What You Should Know about A-Frame Roof

Roof Framing – The A-Frame is a half-hipped roof with a combination of a hip roof and a gable roof. A hip roof is a simple roof structure with a pitched roof and uniforms walls. Two sections define the A-frame. The top section I is hipped part and the lower section is the gable part. The steep angles of the sides begin near or at the foundation ground level and join at the top.

The roof framing design is recommended for churches, homes, and cottages. The A-Frame roofs act as a wall and a shelter for the structure. The roofing style is different from the flat roof in design, features, property, and uses. They dated back to the 19th century and became gradually popular in Australia with first construction seen in churches and cottages.

Types of A-Frame Roof


The most common kind of the roofing style is the Jerkinhead roof design.The Jerkinhead has shorter sides with a highly steep slope. The Jerkinhead roofs are more stable than other gable roofs. Their design suits the harsh Australian condition because of their ability to resist wind. The combination of two properties of gable and hip allow the Jerkinhead roof to offer sufficient space. Houses with higher pitched Jerkinhead roofs have the advantage of creating more space.

Another advantage of this type of roof framing, the A-Frame roof, is that you can use any roofing material to construct. The thatched roofing material was standard in the past.

A-Frame Jerkinhead Roof

Construction of A-Frame Roofs

Construction of the roofing style is complicated because of the design which is required to meet regulations in providing a wall and a ceiling with one structure. They need a system of well-coordinated trusses and rafters to create a stable and aesthetic house. The walls of an A-Frame house are relatively easy to construct. The only provision to build the wall is to support the roof.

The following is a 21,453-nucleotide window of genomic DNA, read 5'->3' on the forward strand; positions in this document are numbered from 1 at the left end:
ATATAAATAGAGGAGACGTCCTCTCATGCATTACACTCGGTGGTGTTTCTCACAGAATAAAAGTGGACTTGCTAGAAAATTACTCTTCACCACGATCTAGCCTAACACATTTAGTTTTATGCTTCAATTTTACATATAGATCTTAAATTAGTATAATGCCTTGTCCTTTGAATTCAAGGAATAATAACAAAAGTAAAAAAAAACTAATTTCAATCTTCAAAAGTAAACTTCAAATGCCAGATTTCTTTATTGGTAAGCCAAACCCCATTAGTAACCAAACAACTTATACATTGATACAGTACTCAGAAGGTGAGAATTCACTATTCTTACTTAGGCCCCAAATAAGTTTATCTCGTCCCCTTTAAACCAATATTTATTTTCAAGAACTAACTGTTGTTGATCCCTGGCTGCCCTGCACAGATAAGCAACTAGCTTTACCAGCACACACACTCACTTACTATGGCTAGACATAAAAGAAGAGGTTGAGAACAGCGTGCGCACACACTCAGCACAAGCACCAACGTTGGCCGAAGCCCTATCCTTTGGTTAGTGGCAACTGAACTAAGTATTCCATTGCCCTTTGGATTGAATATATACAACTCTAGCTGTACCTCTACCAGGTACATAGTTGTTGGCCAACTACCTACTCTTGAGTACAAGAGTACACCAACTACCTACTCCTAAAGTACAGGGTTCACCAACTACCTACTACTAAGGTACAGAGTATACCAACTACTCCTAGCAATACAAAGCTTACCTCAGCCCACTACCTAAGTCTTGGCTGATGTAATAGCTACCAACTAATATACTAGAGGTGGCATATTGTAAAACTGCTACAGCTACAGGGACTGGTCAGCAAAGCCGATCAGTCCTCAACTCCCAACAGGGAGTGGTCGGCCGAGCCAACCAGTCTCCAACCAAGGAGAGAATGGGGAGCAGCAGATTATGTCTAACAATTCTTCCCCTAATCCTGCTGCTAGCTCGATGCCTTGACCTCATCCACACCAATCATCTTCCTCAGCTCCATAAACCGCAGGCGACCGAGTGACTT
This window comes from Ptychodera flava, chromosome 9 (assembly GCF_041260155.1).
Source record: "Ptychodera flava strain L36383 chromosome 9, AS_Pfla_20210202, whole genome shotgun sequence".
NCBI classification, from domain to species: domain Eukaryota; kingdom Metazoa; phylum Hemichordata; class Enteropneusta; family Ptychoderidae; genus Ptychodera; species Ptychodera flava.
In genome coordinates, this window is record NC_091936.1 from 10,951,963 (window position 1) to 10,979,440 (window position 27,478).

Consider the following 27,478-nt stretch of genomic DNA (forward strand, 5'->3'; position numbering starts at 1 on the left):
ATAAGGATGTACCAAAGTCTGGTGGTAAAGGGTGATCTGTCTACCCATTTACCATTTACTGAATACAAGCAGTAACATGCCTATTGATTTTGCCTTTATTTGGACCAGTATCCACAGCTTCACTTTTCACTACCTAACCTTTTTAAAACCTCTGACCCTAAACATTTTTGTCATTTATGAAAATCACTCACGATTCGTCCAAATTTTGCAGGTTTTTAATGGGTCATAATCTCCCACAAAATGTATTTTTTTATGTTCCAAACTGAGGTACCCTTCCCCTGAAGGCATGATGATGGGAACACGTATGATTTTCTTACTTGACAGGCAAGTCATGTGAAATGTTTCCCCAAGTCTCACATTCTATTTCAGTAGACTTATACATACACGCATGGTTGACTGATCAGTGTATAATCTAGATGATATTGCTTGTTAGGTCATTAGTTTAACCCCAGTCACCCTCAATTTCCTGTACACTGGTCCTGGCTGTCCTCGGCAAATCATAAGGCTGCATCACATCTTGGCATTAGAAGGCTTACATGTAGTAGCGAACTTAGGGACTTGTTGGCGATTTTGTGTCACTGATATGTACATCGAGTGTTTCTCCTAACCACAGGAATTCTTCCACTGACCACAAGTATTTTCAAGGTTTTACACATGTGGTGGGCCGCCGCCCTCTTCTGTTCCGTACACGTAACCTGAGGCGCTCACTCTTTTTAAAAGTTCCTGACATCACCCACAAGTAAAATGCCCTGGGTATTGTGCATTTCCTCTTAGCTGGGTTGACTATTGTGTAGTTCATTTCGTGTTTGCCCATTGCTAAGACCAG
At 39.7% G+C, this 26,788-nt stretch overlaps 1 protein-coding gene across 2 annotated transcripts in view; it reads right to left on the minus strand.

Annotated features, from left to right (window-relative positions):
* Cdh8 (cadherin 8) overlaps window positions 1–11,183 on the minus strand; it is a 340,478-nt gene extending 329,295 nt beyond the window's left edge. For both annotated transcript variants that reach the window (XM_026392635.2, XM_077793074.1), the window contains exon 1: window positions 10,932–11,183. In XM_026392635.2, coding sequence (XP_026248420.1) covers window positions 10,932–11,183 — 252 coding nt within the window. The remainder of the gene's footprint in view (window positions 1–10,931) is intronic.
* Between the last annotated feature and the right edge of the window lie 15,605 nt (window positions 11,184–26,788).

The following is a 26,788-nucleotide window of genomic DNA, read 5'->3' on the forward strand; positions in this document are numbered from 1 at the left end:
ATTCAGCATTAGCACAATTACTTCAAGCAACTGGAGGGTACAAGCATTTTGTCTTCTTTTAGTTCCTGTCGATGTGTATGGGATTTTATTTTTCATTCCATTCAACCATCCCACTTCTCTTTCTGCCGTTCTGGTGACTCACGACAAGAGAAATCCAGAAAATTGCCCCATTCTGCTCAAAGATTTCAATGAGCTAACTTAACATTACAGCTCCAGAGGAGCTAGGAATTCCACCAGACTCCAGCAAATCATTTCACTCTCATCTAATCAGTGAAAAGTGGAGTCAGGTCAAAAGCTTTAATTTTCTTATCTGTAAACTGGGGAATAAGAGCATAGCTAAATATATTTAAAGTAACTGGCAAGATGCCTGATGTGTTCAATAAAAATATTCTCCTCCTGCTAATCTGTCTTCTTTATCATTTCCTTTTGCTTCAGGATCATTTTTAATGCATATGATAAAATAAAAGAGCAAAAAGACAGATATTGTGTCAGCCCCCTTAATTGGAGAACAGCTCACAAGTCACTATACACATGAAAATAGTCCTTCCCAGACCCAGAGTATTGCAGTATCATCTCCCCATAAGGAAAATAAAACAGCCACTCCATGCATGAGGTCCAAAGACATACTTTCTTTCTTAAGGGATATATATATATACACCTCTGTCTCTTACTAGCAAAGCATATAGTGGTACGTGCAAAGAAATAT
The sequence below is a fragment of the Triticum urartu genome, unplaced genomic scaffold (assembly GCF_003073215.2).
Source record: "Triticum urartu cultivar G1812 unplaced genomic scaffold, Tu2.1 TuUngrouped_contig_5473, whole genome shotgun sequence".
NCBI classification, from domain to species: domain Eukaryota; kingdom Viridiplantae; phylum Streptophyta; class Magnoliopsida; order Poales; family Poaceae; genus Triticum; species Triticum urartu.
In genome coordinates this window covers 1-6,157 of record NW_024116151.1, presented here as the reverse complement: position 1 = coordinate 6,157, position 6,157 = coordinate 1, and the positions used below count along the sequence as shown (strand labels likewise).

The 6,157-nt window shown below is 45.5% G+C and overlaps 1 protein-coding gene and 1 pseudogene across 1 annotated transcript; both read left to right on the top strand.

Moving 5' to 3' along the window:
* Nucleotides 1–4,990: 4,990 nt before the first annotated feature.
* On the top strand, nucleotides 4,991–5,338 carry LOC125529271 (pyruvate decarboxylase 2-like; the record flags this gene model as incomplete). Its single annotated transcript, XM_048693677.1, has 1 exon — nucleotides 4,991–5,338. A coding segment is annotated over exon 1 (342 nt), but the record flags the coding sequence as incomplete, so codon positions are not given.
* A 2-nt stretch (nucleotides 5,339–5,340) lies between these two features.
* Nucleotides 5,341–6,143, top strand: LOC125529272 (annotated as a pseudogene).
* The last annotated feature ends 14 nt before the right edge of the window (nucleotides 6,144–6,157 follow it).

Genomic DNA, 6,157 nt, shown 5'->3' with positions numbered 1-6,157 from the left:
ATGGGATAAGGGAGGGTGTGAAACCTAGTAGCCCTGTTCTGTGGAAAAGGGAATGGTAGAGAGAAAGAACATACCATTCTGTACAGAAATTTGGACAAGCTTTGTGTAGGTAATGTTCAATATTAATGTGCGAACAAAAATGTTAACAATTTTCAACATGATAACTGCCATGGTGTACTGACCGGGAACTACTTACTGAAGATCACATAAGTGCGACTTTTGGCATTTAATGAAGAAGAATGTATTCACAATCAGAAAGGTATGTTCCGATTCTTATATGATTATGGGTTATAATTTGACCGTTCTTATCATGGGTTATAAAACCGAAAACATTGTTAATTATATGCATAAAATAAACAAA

The roof takes different shapes and forms depending on the structural considerations as well as taste and preferences of the homeowner. The hip is the central point that binds the triangular faces. Trusses or hip rafters rest on the corners of the structures. The edges of the fabric usually have small columns with steel or timber reinforcements to support the roof load. For houses with partitions, there are short internal columns that support the sloping panels.


Benefits of A-Frame Roofs

A-Frame roofs are preferred in areas with high winds because of their gentle profile. Their design is sophisticated but reliable because of their performance.

The design aspects involved in constructing A-Frame roofs makes them superior in strength than other gable roofs. The ceiling reaches near or is at the ground level with a central hip. This plan shifts the center of gravity to the middle making it stable and ideal for any area.


The clipped or A-Frame design is the most recommended choice for roofing because of its performance. The elongated roofs provide shade to the interior of the house which makes the room fresh and therefore habitable during the hot season. The A-Frame represents comfort; they are thus useful in building cottages and bungalows.